Children from Puddletown First School and Cheselbourne School in Dorset assisted conservationists in giving the UK's rarest lizard a helping hand. 

They released 84 sand lizards at the heath within Puddletown Forest in Dorset, bringing the total number released in the current programme to 10,000. This work is part of an ongoing partnership to restore the species to its former range.

During the project the children met staff from Natural England (NE), Dorset Council (DC) and Amphibian & Reptile Conservation (ARC) who are some of the partners in this re-introduction project.

Lowland heathland is a priority for nature conservation because it is a rare and threatened habitat. During the last two centuries much of our heathland has been lost, with about 20% remaining, though we still have some of the best heathlands in the whole of Europe. During the last 25 years Natural England, landowners and conservation organisations have helped by managing and restoring large areas of heathland to improve and enhance this habitat.

Heathland is one our rarest habitats, supporting a large variety of plants and animals. Many of these are very rare and can only survive and flourish on heathland. It is a wilderness habitat and important within our history and culture, though requires active management to keep it as an open habitat.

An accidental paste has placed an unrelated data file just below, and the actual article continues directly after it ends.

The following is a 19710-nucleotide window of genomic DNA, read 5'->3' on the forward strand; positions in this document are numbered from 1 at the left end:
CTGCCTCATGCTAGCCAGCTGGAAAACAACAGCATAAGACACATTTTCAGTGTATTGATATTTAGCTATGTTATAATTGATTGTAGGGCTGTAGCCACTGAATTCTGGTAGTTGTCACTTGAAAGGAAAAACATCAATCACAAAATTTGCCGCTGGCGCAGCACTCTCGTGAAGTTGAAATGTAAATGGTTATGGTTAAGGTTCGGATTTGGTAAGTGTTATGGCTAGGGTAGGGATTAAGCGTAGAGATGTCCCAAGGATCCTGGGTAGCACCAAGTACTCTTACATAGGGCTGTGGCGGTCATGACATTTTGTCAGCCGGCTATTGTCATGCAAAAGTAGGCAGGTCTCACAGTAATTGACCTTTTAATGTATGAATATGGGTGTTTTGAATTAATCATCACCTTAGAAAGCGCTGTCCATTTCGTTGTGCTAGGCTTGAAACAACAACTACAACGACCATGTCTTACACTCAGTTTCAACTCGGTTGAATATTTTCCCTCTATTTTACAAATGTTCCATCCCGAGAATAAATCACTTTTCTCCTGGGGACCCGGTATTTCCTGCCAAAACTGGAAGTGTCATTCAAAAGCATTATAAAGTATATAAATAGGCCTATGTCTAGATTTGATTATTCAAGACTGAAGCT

The management within Puddletown Forest has restored a large area of prime heathland, allowing the plants and animals to thrive. Large areas of heath are important as they provide the most opportunities for all of the different plants and animals. This management has also re-connected the neighbouring heaths within the forest, managed by Dorset Council and Forestry England. The connection of these heaths increases the wildlife they support. It also allows opportunities for many plants and animals to naturally recolonise into areas where they may have been previously lost.

Heathland is the only habitat that can support all six of our native reptiles (sand lizard, common lizard, slow-worm, smooth snake, adder and grass snake). All of these species, except sand lizard, are already present at Puddletown Forest. Sand lizards cannot easily recolonise sites and often need help to bring them back.